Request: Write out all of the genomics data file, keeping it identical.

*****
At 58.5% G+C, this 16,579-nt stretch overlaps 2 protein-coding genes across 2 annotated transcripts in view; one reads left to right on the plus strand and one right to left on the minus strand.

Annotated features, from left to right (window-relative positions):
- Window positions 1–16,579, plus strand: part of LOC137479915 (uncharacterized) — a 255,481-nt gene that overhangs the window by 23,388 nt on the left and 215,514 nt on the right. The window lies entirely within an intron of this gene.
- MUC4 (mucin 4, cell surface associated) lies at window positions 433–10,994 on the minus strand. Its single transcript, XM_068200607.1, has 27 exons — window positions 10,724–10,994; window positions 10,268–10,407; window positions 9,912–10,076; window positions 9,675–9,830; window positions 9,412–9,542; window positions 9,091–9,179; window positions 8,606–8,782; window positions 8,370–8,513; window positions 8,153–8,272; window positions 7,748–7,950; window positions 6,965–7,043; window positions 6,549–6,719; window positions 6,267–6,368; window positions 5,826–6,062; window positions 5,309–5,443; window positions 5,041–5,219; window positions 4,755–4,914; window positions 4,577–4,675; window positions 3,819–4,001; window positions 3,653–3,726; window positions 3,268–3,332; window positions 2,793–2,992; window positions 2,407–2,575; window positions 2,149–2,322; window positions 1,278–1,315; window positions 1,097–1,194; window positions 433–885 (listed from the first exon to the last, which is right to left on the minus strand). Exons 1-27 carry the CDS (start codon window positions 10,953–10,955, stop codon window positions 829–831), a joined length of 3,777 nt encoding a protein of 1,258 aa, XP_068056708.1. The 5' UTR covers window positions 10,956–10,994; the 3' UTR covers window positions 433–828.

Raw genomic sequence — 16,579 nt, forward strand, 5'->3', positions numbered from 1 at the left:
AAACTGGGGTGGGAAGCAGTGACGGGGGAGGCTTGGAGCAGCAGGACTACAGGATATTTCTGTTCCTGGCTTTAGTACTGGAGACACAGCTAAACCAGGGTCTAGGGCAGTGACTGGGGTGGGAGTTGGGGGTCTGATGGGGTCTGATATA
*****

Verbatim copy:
At 58.5% G+C, this 16,579-nt stretch overlaps 2 protein-coding genes across 2 annotated transcripts in view; one reads left to right on the plus strand and one right to left on the minus strand.

Annotated features, from left to right (window-relative positions):
- Window positions 1–16,579, plus strand: part of LOC137479915 (uncharacterized) — a 255,481-nt gene that overhangs the window by 23,388 nt on the left and 215,514 nt on the right. The window lies entirely within an intron of this gene.
- MUC4 (mucin 4, cell surface associated) lies at window positions 433–10,994 on the minus strand. Its single transcript, XM_068200607.1, has 27 exons — window positions 10,724–10,994; window positions 10,268–10,407; window positions 9,912–10,076; window positions 9,675–9,830; window positions 9,412–9,542; window positions 9,091–9,179; window positions 8,606–8,782; window positions 8,370–8,513; window positions 8,153–8,272; window positions 7,748–7,950; window positions 6,965–7,043; window positions 6,549–6,719; window positions 6,267–6,368; window positions 5,826–6,062; window positions 5,309–5,443; window positions 5,041–5,219; window positions 4,755–4,914; window positions 4,577–4,675; window positions 3,819–4,001; window positions 3,653–3,726; window positions 3,268–3,332; window positions 2,793–2,992; window positions 2,407–2,575; window positions 2,149–2,322; window positions 1,278–1,315; window positions 1,097–1,194; window positions 433–885 (listed from the first exon to the last, which is right to left on the minus strand). Exons 1-27 carry the CDS (start codon window positions 10,953–10,955, stop codon window positions 829–831), a joined length of 3,777 nt encoding a protein of 1,258 aa, XP_068056708.1. The 5' UTR covers window positions 10,956–10,994; the 3' UTR covers window positions 433–828.

Raw genomic sequence — 16,579 nt, forward strand, 5'->3', positions numbered from 1 at the left:
AAACTGGGGTGGGAAGCAGTGACGGGGGAGGCTTGGAGCAGCAGGACTACAGGATATTTCTGTTCCTGGCTTTAGTACTGGAGACACAGCTAAACCAGGGTCTAGGGCAGTGACTGGGGTGGGAGTTGGGGGTCTGATGGGGTCTGATATA